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The Human Tissue Act - Consent

If you would like to know about DNA paternity testing, including the reasons for paternity testing and the types of DNA paternity tests that are available, the information in our DNA testing guide will interest you.

  

The Human Tissue Act

The Human Tissue Act received Royal Assent in November 2004, and was fully enacted on September 1st 2006. Whilst its main focus is to redress the inadequacy on the law on tissue retention the inclusion of the “DNA theft” clause in the Act (section 45) has implications for good practice in relation to paternity testing.

 

What does the Human Tissue Act do?

The Act regulates the removal, storage and use of human tissue. This is referred to in the Act as "relevant material" and is defined as material which has come from a human body and consists of, or includes, human cells.


The Act lists the purposes for which consent is required. The consent required under the Act is called 'appropriate consent', which broadly means consent from the appropriate person, as identified in the Act. Penalties of up to three years imprisonment or a fine, or both, are provided in the Act as a deterrent to failing to obtain or to misusing consent.

The Act established the Human Tissue Authority to advise on and oversee compliance with the Act. The Authority will issue good practice guidance in statutory codes of practice.

 

The Human Tissue Act and DNA Testing

The Act makes it an offence to have human tissue, which includes hair, nail and gametes in this context, with the intention of its DNA being analysed without the consent of the individual from whom the tissue came, or of those close to them if they have died. This provision applies UK-wide. Penalties for not obtaining consent are provided.


Section 45 of the Act has a particular relevance to paternity testing given that it covers the non-consensual analysis of DNA. It stipulates that "A person commits an offence if he has any bodily material intending":-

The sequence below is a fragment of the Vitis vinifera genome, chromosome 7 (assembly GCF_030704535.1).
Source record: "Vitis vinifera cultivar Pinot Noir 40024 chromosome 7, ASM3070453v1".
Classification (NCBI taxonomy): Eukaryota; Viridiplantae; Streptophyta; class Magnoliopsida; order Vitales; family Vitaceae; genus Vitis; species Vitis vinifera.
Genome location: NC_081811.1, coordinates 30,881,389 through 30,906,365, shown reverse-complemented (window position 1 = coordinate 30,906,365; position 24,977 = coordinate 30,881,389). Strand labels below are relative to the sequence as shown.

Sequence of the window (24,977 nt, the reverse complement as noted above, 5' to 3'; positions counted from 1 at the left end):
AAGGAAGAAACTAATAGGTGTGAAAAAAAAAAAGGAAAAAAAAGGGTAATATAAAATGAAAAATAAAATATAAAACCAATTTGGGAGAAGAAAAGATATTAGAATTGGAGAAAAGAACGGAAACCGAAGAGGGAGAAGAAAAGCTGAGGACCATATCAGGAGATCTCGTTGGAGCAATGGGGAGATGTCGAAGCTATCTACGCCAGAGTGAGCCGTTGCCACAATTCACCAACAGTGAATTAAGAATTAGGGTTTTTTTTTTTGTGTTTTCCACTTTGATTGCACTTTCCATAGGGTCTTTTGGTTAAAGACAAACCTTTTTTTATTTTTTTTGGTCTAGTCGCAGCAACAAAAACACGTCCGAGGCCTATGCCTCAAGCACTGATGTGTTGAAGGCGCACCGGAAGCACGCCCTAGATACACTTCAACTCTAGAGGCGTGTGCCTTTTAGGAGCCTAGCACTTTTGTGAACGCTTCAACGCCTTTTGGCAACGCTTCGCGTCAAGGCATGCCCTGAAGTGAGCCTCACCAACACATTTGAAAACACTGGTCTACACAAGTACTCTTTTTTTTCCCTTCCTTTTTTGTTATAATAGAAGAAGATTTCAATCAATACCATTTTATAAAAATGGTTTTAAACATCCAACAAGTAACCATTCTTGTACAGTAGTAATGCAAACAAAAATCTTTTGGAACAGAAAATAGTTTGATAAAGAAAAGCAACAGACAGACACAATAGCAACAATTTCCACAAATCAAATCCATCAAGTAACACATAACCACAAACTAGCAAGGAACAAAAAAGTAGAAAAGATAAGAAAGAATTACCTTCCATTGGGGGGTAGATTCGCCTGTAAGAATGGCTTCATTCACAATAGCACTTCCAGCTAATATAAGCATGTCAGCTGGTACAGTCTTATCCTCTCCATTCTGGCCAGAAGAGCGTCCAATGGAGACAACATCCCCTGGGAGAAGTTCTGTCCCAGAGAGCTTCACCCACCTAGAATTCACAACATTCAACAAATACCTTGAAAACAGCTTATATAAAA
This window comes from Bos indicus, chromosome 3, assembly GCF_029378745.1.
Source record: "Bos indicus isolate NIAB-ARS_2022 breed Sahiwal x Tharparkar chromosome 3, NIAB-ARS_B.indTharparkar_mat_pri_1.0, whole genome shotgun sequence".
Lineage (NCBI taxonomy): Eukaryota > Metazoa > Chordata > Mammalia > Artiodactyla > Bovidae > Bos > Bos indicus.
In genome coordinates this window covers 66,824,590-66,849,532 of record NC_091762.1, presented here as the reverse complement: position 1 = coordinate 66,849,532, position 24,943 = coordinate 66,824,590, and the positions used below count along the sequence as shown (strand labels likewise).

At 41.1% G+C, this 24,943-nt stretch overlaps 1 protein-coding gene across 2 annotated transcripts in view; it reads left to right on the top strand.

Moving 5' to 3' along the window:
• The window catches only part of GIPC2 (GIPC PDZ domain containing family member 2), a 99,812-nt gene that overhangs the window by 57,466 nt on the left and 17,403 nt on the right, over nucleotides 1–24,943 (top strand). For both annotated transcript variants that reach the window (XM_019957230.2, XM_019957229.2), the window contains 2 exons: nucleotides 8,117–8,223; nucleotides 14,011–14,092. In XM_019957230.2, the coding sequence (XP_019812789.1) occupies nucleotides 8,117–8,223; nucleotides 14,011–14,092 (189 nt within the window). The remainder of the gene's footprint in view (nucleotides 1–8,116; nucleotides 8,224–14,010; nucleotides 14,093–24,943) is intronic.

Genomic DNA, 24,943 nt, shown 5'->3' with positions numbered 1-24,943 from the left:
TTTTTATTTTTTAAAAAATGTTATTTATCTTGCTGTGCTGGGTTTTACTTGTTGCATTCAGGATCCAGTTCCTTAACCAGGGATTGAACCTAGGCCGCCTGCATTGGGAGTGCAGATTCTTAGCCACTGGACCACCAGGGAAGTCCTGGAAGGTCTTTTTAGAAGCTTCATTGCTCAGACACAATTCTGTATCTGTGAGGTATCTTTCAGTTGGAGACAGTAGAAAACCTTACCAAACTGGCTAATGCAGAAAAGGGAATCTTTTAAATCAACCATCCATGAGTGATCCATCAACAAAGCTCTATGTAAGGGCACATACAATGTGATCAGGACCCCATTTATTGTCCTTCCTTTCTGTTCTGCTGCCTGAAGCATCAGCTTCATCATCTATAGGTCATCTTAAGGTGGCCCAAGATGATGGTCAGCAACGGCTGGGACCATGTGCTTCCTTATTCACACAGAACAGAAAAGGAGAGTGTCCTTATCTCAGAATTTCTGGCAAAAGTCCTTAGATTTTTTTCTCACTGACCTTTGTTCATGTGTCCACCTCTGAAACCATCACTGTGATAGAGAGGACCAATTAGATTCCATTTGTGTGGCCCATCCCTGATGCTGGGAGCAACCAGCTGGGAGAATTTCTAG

• that any human DNA in the material be analysed without qualifying consent, and

  • that the results of the analysis be used otherwise than for an excepted purpose

 

A person guilty of an offence under this section:-

  • is liable on summary conviction to a fine not exceeding the statutory maximum;

  • is liable on conviction on indictment:-

    • to imprisonment for a term not exceeding 3 years, or

    • to a fine, or

    • to both.

 

Guidance and Codes of Practice

One of the HTA’s statutory functions is to issue codes of practice. The first six codes have been published and the first covers the central issue of consent. The giving of consent is seen as a positive act. The absence of refusal is not evidence of consent.


The section on consent and the use of DNA is the one area of the Code of Practice that specifically refers to paternity testing, rather than considering it as part of the whole. It states that “As the issue of paternity testing is a sensitive one, further guidance has been published by the Department of Health in this area.” This further guidance is the DH’s voluntary Code of Practice and Guidance on Genetic Paternity Testing in the UK, first published in 2001 and which is currently under review.

 

The Department of Health have stated that new Paternity Testing code will have to be consistent with the HT Act and with other legislation relating to Court-directed services and advertising. They envisage that the new code will go beyond the Human Tissue Act and the Codes to give more detail, and best practice guidance, that is tailored to paternity testing. Industry consultation on the new DH code will commence in November 2006.

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